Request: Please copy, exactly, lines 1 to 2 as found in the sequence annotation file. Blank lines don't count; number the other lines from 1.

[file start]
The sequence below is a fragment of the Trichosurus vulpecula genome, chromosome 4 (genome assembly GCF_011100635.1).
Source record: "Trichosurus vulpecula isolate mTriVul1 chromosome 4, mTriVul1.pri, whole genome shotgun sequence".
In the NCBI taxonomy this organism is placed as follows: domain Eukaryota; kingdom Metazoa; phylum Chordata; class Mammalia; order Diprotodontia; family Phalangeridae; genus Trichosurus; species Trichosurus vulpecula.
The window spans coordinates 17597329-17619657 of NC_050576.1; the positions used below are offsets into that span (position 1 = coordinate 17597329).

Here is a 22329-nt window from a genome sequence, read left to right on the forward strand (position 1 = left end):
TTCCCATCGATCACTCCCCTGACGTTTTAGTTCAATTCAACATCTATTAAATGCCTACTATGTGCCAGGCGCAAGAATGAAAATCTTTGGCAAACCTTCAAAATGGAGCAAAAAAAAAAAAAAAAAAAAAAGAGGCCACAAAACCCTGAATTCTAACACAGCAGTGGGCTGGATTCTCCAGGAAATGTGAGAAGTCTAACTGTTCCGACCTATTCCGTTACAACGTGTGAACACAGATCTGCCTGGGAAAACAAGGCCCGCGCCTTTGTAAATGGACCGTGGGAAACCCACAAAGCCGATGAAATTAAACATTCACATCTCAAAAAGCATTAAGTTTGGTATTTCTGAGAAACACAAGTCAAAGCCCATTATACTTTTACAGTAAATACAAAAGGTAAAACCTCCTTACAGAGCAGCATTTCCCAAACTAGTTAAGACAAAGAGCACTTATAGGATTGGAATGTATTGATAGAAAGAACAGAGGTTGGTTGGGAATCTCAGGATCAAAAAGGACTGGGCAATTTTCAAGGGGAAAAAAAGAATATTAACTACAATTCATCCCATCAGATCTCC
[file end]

The sequence below is a fragment of the Trichosurus vulpecula genome, chromosome 4 (genome assembly GCF_011100635.1).
Source record: "Trichosurus vulpecula isolate mTriVul1 chromosome 4, mTriVul1.pri, whole genome shotgun sequence".